Tuesday, April 14, 2009

TV Or Not TV

"Easy, Telly. It's just a T.V. show." - Elmo, forever the voice of reason.

I've finally found someone who laughs at his own jokes more than I do. And surprisingly enough, this someone is not a member of my family. In fact, he's not even a person. He's furry, red, and maddeningly friendly and optimistic. Welcome, my friends, to Elmo's World. We are now permanent residents.

This little guy actually thinks he's hilarious. And you know what? He's absolutely right. I used to watch such high-brow programs like The West Wing, NYPD Blue, and Dawson's Creek. Alright, that last one was a guilty pleasure. But now I'm glued to Elmo's every word.

I find myself just as transfixed as my daughter, lingering in front of the television even long after she's lost interest and run off to explore something else somewhere else with someone else. What's he going to say next? What pun is he going to throw at me? How is he going to wow me with another zinger of a one-liner? George Carlin, Bill Cosby, Rodney Dangerfield, Jerry Seinfeld. That's my Mount Rushmore of comedy. But Elmo's face may soon be chiseled on the side of that edifice.

The amazing thing is the connection he has with children, in particular, my daughter. Elmo is the baby crack of subliminal messaging, making him automatically loved and needed by every child. The attraction is so strong, my daughter has now mastered the concept of the DVR. She requests, and demands us to fast forward Sesame Street to the parts with Elmo in it. Ernie? No interest. Big Bird? Big deal. Cookie Monster? So over it. She wants to be immersed in Elmo's World.

2nd Birthday: Don't I know you from somewhere?
In fact, she doesn't even call it "Sesame Street." She refers to it as "Elmo TV." Now that is genius marketing. She even knew who Elmo was before we ever even introduced her to television. For the first two years of her life, we didn't want her to watch any television. My stance on this topic is both well documented and well debated. I'll boil it down to a few sentences for you: Television makes you stupid. And this is coming from someone who makes his living in television. Cartoon characters shouldn't be teaching our children. People - parents - should be. Isn't television what we do when we want to unwind and do something "mindless?" End of discussion.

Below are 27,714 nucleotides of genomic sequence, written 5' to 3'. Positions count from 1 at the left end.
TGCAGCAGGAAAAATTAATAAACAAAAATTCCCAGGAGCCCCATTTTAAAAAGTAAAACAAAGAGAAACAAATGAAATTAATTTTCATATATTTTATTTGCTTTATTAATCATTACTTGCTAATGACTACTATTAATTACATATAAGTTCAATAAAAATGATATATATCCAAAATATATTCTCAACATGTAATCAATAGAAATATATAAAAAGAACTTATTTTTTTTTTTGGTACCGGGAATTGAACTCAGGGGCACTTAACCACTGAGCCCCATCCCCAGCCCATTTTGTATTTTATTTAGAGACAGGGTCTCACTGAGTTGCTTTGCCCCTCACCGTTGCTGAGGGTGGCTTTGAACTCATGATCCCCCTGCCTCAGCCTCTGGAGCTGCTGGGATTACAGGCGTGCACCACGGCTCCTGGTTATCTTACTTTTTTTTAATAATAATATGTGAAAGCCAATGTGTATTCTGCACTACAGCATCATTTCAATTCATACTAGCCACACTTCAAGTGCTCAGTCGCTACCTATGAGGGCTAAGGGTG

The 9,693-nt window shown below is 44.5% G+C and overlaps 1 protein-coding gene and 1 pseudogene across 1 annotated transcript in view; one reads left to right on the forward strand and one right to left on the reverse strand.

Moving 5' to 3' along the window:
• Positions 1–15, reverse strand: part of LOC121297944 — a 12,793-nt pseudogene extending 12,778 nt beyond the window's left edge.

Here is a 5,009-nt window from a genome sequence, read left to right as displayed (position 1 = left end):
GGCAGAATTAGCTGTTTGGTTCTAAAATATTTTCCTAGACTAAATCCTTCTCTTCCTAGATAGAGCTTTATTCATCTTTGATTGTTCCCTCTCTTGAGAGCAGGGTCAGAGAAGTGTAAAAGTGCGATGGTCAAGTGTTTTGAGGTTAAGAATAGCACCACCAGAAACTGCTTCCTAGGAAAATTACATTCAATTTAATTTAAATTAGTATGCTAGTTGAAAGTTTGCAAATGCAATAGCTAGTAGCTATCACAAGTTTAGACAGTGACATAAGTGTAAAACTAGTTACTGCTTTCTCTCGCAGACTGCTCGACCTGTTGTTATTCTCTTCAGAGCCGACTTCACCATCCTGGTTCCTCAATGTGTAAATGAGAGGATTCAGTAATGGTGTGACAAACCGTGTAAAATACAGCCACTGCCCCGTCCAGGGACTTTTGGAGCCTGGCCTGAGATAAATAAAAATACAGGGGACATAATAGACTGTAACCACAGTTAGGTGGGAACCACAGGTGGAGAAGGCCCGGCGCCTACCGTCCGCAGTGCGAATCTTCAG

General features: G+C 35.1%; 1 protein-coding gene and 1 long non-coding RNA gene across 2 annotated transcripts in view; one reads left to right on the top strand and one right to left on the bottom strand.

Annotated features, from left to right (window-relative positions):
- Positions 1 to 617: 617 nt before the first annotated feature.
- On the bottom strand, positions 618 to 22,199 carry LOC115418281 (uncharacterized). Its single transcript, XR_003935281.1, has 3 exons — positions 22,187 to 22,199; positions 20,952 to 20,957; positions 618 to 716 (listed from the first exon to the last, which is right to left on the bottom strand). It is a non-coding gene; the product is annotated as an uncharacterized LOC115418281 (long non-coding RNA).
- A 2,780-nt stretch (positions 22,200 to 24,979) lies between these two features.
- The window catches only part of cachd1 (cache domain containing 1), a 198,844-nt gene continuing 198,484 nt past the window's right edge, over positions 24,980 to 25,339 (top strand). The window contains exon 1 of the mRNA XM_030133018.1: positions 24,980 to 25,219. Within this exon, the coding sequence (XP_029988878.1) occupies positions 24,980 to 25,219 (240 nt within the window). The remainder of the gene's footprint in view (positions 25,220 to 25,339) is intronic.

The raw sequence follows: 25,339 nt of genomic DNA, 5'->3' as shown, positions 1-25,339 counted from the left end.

Before her 2nd birthday, she knew Elmo only as a smiling, waving character on her sippy cup. Dora was just a stringy-haired doll she pushed in her toy stroller. Nemo was a little plastic fish she played with in the bath. Now, they've come to life... in extreme moderation. Lucky for us, she only wants to watch Elmo. Lucky, because I get such a big kick out of him. Such a big kick, I broke down and recently bought an Elmo DVD. I still haven't given it to her yet, however. These things take time, after all.

Here's another reason to love Elmo: he has a Jersey City accent. What's up with that? Listen to how he says "computer" or "drawer." He might as well be asking his mom if he can have a second helping of fettuccine alfredo. I always knew there was something innate that I liked about this Elmo. He's a little paisano.

He has become such an integral part of our household, that my daughter and I routinely sing the theme to "Elmo's World" without thinking twice about it. Elmo doesn't even have to be on. That's how woven he has become in the fuzzy sweater of our lives. The theme is constantly in our heads - in my head. I'll start a line, then she'll finish it. The last line of his theme song pretty much sums up the immense, and constant  impact he's had on us:

"La la la la la... la la la la... Thaaat's Elmooo's Woooorld!."

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